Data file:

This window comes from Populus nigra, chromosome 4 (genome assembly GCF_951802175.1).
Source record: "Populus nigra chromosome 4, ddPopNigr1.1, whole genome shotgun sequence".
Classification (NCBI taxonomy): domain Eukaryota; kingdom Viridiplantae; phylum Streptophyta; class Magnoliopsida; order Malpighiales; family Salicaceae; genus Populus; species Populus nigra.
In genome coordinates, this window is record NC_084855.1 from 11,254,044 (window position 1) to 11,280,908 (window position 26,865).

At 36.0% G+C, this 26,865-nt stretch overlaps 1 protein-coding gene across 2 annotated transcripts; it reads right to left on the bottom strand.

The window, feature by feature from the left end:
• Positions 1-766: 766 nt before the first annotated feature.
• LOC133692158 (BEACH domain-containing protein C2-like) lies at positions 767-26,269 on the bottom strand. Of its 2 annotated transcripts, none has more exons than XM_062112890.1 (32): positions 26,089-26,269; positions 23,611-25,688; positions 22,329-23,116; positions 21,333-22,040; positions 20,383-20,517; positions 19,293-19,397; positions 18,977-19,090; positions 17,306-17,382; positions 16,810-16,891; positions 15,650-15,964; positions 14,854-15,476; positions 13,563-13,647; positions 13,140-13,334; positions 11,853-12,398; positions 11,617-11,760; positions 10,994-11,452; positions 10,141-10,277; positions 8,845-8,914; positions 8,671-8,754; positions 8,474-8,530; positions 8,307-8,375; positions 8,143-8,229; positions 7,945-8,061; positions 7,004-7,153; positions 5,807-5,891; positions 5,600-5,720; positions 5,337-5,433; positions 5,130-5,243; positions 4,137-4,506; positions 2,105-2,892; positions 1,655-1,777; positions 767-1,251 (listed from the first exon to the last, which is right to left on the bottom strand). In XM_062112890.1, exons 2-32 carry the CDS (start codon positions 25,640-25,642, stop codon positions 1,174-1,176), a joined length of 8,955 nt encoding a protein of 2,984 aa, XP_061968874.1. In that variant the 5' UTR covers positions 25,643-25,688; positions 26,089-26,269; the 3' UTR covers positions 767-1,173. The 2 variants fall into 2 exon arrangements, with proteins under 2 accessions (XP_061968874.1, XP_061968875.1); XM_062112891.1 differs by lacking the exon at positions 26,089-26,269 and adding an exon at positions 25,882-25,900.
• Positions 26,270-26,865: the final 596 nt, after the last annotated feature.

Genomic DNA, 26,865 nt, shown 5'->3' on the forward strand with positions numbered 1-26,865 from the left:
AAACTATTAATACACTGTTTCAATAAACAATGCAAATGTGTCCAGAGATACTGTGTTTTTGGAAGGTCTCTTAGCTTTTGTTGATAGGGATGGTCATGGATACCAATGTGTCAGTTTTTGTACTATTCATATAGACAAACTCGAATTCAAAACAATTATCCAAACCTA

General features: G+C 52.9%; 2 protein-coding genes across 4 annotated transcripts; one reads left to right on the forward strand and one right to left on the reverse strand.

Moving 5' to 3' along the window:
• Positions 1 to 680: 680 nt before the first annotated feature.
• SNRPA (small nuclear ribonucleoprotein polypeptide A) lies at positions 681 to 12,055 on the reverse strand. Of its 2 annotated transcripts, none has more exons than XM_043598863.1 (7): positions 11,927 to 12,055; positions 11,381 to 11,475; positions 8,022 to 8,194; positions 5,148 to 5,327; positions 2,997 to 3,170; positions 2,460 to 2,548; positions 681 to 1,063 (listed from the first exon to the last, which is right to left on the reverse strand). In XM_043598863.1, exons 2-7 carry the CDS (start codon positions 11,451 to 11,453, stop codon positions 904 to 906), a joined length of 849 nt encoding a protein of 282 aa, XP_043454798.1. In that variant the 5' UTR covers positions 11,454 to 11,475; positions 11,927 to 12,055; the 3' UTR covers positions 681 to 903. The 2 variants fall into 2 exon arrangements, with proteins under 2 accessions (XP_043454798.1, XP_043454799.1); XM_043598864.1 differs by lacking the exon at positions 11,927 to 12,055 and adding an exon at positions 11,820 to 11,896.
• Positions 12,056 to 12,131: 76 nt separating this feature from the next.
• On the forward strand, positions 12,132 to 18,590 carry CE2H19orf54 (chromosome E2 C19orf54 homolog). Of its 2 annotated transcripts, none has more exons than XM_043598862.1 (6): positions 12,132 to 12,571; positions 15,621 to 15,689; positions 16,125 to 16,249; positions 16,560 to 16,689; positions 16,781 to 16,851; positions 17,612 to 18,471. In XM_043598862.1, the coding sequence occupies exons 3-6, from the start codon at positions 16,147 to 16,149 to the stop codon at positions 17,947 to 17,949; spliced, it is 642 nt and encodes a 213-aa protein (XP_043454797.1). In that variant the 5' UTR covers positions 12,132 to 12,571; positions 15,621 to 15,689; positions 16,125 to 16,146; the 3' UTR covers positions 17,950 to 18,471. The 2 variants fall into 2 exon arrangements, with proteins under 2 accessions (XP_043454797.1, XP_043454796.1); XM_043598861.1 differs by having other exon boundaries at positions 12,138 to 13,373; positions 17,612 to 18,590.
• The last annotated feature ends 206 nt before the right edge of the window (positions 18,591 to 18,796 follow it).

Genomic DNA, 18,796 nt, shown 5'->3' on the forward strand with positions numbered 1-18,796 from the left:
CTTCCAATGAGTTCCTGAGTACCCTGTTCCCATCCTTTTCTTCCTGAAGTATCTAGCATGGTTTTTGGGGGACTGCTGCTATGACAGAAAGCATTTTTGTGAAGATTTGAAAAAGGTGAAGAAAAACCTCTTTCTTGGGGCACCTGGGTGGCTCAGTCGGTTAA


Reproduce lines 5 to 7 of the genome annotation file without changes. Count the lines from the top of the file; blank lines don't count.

At 36.0% G+C, this 26,865-nt stretch overlaps 1 protein-coding gene across 2 annotated transcripts; it reads right to left on the bottom strand.

The window, feature by feature from the left end:
• Positions 1-766: 766 nt before the first annotated feature.